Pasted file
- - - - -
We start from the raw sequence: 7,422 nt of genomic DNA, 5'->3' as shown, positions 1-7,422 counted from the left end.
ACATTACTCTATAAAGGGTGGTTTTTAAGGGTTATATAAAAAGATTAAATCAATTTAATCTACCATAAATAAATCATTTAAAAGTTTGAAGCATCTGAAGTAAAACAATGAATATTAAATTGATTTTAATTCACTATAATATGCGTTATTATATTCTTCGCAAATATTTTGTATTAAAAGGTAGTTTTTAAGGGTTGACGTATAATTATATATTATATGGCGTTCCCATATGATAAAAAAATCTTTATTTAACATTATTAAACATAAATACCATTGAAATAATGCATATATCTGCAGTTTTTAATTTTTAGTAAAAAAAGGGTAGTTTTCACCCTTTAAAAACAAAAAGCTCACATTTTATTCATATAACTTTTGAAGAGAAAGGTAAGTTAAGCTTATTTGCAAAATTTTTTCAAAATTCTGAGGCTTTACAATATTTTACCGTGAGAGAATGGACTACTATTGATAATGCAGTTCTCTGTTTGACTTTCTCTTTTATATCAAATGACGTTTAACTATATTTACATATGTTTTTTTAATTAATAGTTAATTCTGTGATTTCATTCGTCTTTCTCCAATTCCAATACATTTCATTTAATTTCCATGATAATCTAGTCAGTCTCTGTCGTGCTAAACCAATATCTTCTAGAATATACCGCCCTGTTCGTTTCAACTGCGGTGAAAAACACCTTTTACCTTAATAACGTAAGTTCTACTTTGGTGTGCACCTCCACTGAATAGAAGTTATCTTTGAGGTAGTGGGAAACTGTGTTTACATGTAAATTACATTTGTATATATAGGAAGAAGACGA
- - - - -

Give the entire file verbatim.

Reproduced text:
We start from the raw sequence: 7,422 nt of genomic DNA, 5'->3' as shown, positions 1-7,422 counted from the left end.
ACATTACTCTATAAAGGGTGGTTTTTAAGGGTTATATAAAAAGATTAAATCAATTTAATCTACCATAAATAAATCATTTAAAAGTTTGAAGCATCTGAAGTAAAACAATGAATATTAAATTGATTTTAATTCACTATAATATGCGTTATTATATTCTTCGCAAATATTTTGTATTAAAAGGTAGTTTTTAAGGGTTGACGTATAATTATATATTATATGGCGTTCCCATATGATAAAAAAATCTTTATTTAACATTATTAAACATAAATACCATTGAAATAATGCATATATCTGCAGTTTTTAATTTTTAGTAAAAAAAGGGTAGTTTTCACCCTTTAAAAACAAAAAGCTCACATTTTATTCATATAACTTTTGAAGAGAAAGGTAAGTTAAGCTTATTTGCAAAATTTTTTCAAAATTCTGAGGCTTTACAATATTTTACCGTGAGAGAATGGACTACTATTGATAATGCAGTTCTCTGTTTGACTTTCTCTTTTATATCAAATGACGTTTAACTATATTTACATATGTTTTTTTAATTAATAGTTAATTCTGTGATTTCATTCGTCTTTCTCCAATTCCAATACATTTCATTTAATTTCCATGATAATCTAGTCAGTCTCTGTCGTGCTAAACCAATATCTTCTAGAATATACCGCCCTGTTCGTTTCAACTGCGGTGAAAAACACCTTTTACCTTAATAACGTAAGTTCTACTTTGGTGTGCACCTCCACTGAATAGAAGTTATCTTTGAGGTAGTGGGAAACTGTGTTTACATGTAAATTACATTTGTATATATAGGAAGAAGACGA